According to Investopedia, “Underinsured Motorist” or “UIM” is a provision in an auto insurance policy that extends coverage to include bodily and property damage that was caused by another motorist and who didn’t have sufficient insurance to cover damages. Insurance policies that contain UIM coverage will have significant differences from one state to the next.

For example, in some states, insurance companies must offer this coverage while in others, motorists are required to have it. In some states, coverage automatically applies unless the insured rejects it while in others, the coverage is optional. Furthermore, state UIM laws occasionally differ as to when the coverage can be applied or used. Most laws set maximum and minimum coverage limits as well.

Automatic and Optional Coverage

In addition to the coverage limits for UIM in your auto insurance policy, you are allowed to buy more but only up an amount specified by your insurer. Additionally, there are two types of UIM coverage – automatic and optional. In certain states, unless you reject it, UIM coverage will automatically be included in your policy. In other states, it’s an option and not required. However, it must be made available to you. According to the laws in these states, insurers may have to provide:

• a written notice of availability
• an offer for UIM coverage when applying for insurance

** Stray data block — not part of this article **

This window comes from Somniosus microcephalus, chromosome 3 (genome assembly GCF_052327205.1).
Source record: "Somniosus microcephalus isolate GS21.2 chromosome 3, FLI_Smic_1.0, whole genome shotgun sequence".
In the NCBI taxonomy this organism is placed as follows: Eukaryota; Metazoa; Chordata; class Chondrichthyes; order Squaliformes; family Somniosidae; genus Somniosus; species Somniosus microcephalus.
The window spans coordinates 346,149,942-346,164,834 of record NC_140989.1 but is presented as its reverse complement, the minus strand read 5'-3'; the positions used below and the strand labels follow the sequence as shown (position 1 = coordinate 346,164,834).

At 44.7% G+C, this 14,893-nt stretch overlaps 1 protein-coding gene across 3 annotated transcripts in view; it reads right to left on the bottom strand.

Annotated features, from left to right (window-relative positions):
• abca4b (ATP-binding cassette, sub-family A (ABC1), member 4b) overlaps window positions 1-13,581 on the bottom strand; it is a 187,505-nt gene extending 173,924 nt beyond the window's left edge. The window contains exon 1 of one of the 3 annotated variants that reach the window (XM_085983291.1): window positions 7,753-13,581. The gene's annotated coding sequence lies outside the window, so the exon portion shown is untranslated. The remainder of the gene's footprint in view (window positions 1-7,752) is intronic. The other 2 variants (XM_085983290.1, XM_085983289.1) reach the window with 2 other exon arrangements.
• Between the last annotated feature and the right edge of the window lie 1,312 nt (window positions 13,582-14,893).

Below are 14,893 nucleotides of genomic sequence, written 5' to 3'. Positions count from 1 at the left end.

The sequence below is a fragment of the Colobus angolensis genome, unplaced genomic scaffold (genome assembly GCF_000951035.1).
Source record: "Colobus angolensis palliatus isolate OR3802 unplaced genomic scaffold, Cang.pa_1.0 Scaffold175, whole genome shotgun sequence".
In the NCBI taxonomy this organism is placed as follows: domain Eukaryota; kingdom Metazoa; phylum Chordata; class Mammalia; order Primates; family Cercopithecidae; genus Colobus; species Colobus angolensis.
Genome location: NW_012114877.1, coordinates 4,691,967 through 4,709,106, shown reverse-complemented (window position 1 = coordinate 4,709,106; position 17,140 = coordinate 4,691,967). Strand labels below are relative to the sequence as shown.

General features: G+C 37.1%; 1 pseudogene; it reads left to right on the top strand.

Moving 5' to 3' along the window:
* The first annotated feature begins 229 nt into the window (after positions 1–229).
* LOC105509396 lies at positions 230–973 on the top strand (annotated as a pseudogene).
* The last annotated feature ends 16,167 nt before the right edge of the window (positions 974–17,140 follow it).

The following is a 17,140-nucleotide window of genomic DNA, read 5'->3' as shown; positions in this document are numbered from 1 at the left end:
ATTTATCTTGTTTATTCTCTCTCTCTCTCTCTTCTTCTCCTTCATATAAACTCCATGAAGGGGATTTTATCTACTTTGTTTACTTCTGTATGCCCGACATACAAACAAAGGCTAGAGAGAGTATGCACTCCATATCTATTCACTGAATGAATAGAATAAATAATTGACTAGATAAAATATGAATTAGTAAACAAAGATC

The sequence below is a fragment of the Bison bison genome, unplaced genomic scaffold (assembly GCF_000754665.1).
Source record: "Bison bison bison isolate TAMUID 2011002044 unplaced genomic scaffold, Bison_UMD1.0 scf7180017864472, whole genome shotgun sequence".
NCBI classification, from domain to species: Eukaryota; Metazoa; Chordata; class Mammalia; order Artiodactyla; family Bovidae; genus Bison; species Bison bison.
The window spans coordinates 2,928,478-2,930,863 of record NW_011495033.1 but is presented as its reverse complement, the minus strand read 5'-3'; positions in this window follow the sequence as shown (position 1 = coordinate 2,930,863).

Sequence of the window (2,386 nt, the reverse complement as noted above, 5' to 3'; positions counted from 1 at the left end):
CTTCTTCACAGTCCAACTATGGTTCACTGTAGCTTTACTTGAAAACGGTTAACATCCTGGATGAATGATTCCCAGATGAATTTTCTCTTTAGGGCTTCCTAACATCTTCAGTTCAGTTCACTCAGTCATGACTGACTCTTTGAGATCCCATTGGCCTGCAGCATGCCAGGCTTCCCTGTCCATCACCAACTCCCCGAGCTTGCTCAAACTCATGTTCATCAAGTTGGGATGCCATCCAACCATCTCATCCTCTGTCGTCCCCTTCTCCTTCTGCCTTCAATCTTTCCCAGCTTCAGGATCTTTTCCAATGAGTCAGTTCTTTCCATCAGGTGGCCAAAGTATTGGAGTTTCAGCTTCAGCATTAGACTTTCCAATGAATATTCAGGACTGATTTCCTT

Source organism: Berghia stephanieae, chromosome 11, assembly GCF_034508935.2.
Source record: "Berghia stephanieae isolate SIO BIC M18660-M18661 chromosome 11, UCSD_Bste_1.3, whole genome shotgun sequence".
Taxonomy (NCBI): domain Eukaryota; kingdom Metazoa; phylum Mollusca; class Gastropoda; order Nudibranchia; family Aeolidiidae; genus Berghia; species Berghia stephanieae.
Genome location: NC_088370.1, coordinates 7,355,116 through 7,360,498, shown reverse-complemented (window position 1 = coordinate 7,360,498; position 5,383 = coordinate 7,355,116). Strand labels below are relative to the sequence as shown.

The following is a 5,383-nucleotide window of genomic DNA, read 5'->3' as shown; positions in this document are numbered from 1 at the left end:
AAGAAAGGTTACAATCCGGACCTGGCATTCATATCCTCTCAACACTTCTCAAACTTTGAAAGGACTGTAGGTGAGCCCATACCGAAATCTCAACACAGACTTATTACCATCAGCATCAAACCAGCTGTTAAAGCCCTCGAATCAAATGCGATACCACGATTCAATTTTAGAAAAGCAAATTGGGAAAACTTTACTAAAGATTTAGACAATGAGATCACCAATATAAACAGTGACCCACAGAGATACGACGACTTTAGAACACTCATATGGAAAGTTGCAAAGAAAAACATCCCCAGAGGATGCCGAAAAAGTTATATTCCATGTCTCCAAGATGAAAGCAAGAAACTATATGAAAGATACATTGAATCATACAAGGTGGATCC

• an offer for UIM coverage if the insurer offers “uninsured” motorist coverage

Most state laws require that if you reject the coverage, that you put it in writing. Some states even require the signing of an agreement stating that you’ve rejected it. Finally, the courts automatically assume that you have coverage, if it hasn’t been rejected. Personal Injury Lawyer in Mississauga knows that it is important that all aspects of the claim will be taken care of.

Claiming Coverage Benefits

You need to check your auto insurance policy and the laws of your state to determine if UIM coverage begins immediately once a collision has occurred. So be sure you check with your insurer when you want to use your UIM coverage. Many states now require that the at-faulty party’s UIM coverage be completely used up before your coverage is used towards the balance owed.

Other state’s laws require filing a lawsuit against the at-fault party and get an order from the court asking for an amount that exceeds the limits of their policy. On a closing note, you may be required by your insurer to arbitrate your benefits claim. In this process, the arbitrator is a 3rd party who decides whether or not your claim is valid and how much you’re entitled to recover.